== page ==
You have probably followed the national news media coverage of the removal of the Confederate Battle Flag from the South Carolina State House grounds this month. What broke the stalemate? What could possibly overcome the racial tension and enmity produced by this flag? The answer is grace.
On Wednesday evening, June 17, at the historic Emmanuel AME Church in Charleston, a young man methodically murdered nine people. The nation was in shock and we were poised for the expected riots in anger and protest for the injustice of it all. But grace came to call instead. Just one and a half days after the murders, the family members faced the murderer of their loved ones and amazed the world by offering forgiveness and mercy. Grace was offered to a young man who had reportedly killed nine fine Christian people simply because of the color of their skin.
But grace and mercy had not finished their work. Instead of riots and looting, prayer rallies and courageous conversations about racial prejudice swept across the region. Grace prevailed over prejudice and hatred.
It’s time for Christians to have courageous conversations about racial prejudice. Only three generations ago slavery was legal in our country. Two generations ago racial segregation was national law. Yet today’s generations too often assume that racial prejudice is a thing of the past. In his book Courageous Conversations About Race, Dr. Glenn E. Singleton asks us all to consider these (among others) racial issues in daily life:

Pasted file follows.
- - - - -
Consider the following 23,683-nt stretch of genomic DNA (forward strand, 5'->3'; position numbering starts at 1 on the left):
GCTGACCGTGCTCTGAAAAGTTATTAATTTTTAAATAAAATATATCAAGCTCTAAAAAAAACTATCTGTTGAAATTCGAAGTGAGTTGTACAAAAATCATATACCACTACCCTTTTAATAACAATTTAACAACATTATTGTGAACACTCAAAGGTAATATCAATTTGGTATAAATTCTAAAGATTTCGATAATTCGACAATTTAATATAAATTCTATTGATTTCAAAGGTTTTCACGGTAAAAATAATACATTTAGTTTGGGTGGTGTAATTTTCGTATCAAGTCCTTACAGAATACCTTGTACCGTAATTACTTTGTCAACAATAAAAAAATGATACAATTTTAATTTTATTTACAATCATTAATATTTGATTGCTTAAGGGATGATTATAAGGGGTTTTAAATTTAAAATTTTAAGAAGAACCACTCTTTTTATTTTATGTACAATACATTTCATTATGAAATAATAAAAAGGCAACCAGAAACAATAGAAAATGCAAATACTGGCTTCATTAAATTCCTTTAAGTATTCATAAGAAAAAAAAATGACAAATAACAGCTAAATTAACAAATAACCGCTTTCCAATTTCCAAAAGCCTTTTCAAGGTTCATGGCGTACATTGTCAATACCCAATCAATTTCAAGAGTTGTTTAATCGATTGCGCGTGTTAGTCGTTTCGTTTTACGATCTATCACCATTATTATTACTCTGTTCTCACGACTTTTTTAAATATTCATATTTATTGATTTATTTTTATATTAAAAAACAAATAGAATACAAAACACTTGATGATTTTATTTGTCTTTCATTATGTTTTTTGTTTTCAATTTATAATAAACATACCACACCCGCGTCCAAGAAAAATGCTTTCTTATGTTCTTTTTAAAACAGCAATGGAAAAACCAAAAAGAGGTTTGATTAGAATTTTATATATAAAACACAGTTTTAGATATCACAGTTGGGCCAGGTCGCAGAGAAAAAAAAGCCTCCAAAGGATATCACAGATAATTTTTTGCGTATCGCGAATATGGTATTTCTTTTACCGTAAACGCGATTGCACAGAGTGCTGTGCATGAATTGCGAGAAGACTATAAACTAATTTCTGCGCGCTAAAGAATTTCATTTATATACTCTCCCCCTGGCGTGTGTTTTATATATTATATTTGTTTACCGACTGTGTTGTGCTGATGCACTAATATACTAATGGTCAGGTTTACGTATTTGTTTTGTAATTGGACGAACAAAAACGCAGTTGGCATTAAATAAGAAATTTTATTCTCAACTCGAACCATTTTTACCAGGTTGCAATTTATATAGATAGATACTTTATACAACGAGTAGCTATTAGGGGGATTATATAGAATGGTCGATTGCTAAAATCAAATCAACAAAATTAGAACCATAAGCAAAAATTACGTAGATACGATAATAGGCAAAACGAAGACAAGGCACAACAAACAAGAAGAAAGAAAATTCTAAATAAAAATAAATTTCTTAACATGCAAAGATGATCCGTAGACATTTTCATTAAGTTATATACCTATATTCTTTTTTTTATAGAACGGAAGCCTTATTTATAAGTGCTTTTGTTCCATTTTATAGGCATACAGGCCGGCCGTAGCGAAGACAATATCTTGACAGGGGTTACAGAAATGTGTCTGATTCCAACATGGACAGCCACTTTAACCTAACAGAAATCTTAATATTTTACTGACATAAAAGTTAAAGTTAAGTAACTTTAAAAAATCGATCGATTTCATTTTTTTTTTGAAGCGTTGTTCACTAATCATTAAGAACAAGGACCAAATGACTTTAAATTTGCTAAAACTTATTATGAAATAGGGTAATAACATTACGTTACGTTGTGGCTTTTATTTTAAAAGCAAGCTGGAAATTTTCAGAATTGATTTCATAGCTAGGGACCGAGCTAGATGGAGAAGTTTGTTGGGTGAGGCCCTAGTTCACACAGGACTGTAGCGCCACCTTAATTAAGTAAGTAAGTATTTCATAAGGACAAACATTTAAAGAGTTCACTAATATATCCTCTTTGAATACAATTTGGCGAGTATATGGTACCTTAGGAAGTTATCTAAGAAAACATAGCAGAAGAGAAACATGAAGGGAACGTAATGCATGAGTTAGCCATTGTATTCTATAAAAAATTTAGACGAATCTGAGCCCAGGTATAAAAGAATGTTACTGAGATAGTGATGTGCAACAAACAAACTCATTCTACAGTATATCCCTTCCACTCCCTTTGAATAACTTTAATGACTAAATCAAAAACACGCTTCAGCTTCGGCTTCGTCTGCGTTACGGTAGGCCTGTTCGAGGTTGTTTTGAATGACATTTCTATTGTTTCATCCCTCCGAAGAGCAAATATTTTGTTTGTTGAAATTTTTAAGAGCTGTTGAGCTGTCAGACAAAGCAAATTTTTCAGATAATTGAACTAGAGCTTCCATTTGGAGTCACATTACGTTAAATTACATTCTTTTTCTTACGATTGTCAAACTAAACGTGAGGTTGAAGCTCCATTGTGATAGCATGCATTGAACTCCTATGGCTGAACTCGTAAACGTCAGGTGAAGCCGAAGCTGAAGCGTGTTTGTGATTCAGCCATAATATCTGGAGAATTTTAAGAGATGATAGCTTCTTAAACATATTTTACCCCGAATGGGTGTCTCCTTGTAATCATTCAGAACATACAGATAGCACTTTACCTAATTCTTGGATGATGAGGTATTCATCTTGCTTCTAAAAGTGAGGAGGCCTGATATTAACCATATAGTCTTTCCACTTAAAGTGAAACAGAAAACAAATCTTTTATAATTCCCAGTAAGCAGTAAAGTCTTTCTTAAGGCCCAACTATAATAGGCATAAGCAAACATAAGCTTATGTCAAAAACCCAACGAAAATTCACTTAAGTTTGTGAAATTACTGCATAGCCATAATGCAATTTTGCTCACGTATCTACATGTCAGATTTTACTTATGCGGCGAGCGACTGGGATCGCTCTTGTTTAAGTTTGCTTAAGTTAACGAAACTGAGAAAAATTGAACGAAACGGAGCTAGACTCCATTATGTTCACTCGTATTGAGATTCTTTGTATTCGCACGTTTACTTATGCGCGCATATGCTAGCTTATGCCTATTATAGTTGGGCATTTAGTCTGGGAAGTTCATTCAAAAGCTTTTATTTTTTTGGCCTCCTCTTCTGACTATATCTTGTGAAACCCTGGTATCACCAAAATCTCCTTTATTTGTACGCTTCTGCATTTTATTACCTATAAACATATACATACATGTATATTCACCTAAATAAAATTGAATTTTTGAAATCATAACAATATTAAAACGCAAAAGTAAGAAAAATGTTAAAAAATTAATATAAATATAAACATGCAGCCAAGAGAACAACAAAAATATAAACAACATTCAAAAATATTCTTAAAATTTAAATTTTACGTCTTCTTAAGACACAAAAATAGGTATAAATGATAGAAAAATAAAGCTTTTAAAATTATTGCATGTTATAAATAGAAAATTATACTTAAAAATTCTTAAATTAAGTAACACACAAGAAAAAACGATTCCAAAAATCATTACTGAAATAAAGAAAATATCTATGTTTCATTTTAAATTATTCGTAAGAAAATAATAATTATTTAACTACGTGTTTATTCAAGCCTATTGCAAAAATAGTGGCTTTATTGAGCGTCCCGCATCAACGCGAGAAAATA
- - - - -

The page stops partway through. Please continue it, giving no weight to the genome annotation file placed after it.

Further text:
• Can someone do well in a challenging situation without being called “a credit to their race”?
• Can you identify a person without first referring to their race?
• Can a person be hired without being suspected by co-workers that they got the job due to their race?
• Can all Americans go shopping in any store without being monitored by a salesperson or a security video due to their race?
We might also add: “Can a person of any race be comfortable and welcomed to worship in any one of our Christian churches?” We think so, hope so, pray so. But I’ve heard it said numerous times that the most segregated hour of the week in America is still Sunday morning in our churches.
Only one thing can move us toward racial inclusion: courageous grace and mercy. Once we all truly admit that we still have work to do, we can move quickly to initiate courageous conversations about race…listening with the heart of God to the heart cry of others around us.
I challenge you as a worship leader to invite two other worship leaders ethnically different from you to form a Discipleship TRIO for interactive prayer and Bible study. (Email me at email@example.com for a free TRIO guidebook.) In his book Let’s Get to Know Each Other, Dr Tony Evans says: “Christology that only leads to political, social, and economic reform is insufficient. Human liberation must always be predicated on spiritual salvation.” We here in South Carolina have seen it work. It’s called grace.
For another perspective on this issue, read Randall Bradley’s article Crossing the Racial Divide.
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